Good pubs, Good Beer, Good People

Monday, November 9, 2009

What's next? Syndication?

Check out this well done story below (with photo) by Jay Bodas of The Sentinel, which serves the communities of Edison and Metuchen, NJ.

Jay, a newcomer to the world of craft beer has captured the essence of the evening well. Who knows? If this catches on, syndication of The PubScout's column may be in the offing.

The WAY offing.


Docktoberfest takes over Metuchen | | Edison/Metuchen Sentinel

Tuesday, November 3, 2009

Kudos to Uno's

November 11 is Veterans Day and our friends at Uno's deserve a pat on the back for this gesture:

"For those men and women who have supported America in service to our country, we try to show our appreciation wherever we can.
This Veteran's Day, 11/11, Uno invites all members of the military, both veterans and active duty, to join us for a free entrée or individual pizza (with an entrée or pizza purchase of equal or greater value).There's no coupon necessary, just show up in uniform, or with a picture of you in uniform, or with a military or veteran's ID – just show up! It will be our pleasure to serve you. Help us spread the word. If you know someone who would appreciate this offer, please pass this information along to them."

Consider this information spread to my readers. Hopefully, they will spread it to others.

While you're at it, check out the Deer Lake Video to the right, a tribute by my sons to all Veterans.

And to our Veterans--a mighty Thanks!

Monday, November 2, 2009

Exit 1 Beer Video

My fellow beer nut--and sometime drinking buddy--Jeff Linkous has produced an exceptional video about Flying Fish's Exit 1 Beer. Check it out. Nice work, Jeff!

Egan's? Egads!

By Kurt Epps—The PubScout

Despite one of my favorite pubs of all time—Tierney’s Tavern—being just three blocks away, I had heard enough scuttlebutt among beer nuts about Egan’s on Walnut in Montclair, NJ to entice me to visit.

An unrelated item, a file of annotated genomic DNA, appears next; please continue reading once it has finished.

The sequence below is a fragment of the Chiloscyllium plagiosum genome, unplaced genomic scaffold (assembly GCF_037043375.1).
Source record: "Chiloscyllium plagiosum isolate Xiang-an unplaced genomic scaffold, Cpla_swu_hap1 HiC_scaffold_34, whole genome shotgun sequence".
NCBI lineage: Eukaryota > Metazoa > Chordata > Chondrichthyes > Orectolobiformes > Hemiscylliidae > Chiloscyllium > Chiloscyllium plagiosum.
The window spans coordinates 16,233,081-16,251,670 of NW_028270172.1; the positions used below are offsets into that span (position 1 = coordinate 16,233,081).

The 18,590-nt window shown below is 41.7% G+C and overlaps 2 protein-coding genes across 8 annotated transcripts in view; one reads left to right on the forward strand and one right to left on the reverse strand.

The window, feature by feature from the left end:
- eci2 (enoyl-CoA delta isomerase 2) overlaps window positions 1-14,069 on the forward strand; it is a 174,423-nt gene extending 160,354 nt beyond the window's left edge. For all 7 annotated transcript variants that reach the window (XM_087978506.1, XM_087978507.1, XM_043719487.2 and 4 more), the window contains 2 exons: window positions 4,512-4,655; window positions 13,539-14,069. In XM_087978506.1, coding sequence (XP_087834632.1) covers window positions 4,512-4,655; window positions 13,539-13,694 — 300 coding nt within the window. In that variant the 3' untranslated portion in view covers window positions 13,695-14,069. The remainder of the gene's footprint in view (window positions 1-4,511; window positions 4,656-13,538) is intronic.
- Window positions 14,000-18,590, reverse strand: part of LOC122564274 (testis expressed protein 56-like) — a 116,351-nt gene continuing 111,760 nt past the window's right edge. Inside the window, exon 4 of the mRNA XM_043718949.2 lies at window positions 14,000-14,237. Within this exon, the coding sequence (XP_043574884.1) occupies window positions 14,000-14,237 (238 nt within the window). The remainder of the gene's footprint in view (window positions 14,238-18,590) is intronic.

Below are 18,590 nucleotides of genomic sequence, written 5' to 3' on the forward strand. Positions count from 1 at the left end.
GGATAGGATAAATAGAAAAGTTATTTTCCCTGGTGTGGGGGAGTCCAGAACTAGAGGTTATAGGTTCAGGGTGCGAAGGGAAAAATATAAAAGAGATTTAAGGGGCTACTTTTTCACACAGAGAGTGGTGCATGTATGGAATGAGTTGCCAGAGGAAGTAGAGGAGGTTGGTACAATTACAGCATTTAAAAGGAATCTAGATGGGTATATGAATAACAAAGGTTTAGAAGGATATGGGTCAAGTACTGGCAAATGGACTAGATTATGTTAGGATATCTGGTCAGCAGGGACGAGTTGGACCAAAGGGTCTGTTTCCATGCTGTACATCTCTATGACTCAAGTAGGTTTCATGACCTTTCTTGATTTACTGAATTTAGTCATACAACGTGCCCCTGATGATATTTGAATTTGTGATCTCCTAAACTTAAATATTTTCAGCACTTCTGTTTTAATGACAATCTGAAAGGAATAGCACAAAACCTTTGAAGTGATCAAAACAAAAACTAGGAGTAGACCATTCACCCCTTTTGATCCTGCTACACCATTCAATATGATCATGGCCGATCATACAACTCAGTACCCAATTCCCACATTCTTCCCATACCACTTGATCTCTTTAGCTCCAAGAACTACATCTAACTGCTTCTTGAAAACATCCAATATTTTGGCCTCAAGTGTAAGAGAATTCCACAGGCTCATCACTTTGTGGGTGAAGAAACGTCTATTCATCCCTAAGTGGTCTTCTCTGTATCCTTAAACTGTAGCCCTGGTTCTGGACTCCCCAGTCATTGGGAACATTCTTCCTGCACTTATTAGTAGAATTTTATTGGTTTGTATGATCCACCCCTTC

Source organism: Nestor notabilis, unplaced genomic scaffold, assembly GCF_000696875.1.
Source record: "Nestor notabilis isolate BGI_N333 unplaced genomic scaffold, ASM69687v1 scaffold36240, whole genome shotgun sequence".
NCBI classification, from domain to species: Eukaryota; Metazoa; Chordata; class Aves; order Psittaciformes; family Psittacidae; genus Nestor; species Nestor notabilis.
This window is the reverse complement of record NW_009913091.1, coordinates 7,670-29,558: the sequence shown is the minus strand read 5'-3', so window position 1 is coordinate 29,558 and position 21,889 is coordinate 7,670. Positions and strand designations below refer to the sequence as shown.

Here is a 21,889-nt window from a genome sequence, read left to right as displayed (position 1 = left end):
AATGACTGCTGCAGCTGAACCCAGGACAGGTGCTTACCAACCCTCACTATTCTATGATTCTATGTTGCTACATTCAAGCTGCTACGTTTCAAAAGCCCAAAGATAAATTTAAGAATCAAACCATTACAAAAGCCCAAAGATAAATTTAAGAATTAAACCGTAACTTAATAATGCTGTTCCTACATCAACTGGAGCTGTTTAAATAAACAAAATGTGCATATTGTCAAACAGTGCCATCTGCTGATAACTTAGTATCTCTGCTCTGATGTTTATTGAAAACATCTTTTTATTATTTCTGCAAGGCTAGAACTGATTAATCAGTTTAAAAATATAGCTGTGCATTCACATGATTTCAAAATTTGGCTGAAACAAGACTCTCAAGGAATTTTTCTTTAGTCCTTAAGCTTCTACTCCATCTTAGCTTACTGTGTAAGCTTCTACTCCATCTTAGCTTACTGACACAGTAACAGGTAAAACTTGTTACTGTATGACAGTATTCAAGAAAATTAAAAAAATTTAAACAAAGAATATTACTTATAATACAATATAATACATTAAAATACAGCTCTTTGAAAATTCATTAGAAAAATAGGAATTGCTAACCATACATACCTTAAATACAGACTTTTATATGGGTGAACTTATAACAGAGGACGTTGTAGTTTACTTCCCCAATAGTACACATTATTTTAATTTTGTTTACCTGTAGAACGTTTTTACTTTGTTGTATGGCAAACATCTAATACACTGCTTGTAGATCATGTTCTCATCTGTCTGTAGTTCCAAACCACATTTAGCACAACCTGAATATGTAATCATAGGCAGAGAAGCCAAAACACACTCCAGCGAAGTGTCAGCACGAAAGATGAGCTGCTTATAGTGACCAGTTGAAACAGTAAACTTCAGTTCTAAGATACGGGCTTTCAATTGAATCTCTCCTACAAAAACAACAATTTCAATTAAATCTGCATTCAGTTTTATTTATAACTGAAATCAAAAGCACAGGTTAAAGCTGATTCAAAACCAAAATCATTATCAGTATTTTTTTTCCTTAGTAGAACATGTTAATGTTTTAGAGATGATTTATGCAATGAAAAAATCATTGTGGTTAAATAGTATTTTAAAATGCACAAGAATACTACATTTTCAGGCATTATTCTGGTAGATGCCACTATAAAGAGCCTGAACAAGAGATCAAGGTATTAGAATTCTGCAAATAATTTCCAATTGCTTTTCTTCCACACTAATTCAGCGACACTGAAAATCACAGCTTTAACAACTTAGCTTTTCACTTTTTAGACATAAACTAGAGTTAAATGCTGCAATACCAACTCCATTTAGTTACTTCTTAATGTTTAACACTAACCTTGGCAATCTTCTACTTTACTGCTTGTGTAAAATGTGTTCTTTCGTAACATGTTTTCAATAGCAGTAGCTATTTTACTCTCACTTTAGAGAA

I stopped in for a late lunch with two of my SubScouts, and found the place to be visually appealing, both for its multilevel design and its interesting “hang a left to get to the bar” structure. It has a comfortable pub feel, though decidedly not as cozily welcoming as Tierney’s.

An affable chap named Bill approached and inquired about our seating wishes and directed us to the outer area—where the largest TV screen is—and promised to send over someone with an exotic name I now disremember to take our order. It was, disappointingly, a long time before Ms. Exotic Name got around to us, despite a virtually empty room.

Egan’s had a decent beer list, but also promoted its own beer. There is apparently a question as to where Egan’s house beers are actually made, but more about that later. I asked the server (when she finally got there) if I could sample the featured beer before I ordered a pint. She assured me I could, then disappeared again, apparently to Venezuela.

Affable Bill wandered by eventually and I asked him the same question, whereupon he said he would set me up a “flight” though I had not requested one. He knew I was a beer and pub reviewer, though, and one of the few perqs of this business is the occasional sample flight on the house—which I later discovered was not the case.

While Affable Bill left to get the flight I hadn’t requested, another chap, somewhat older and more important looking, came over and introduced himself as Joe. Joe, apparently a manager, regaled me with facts about Egan’s being selected twice as Bar of the Month (or some such distinction) in NJ Monthly magazine, which is nice, I suppose (considering NJ Monthly doesn’t really know scheiss from shinola about beer or pubs).

But Joe went on to tell me that there was another Egan’s—an exact replica of this one—being opened in West Orange very soon, and that the owners actually own pubs in Ireland—which is where I thought Affable Bill went to get my unrequested flight, it was taking so long.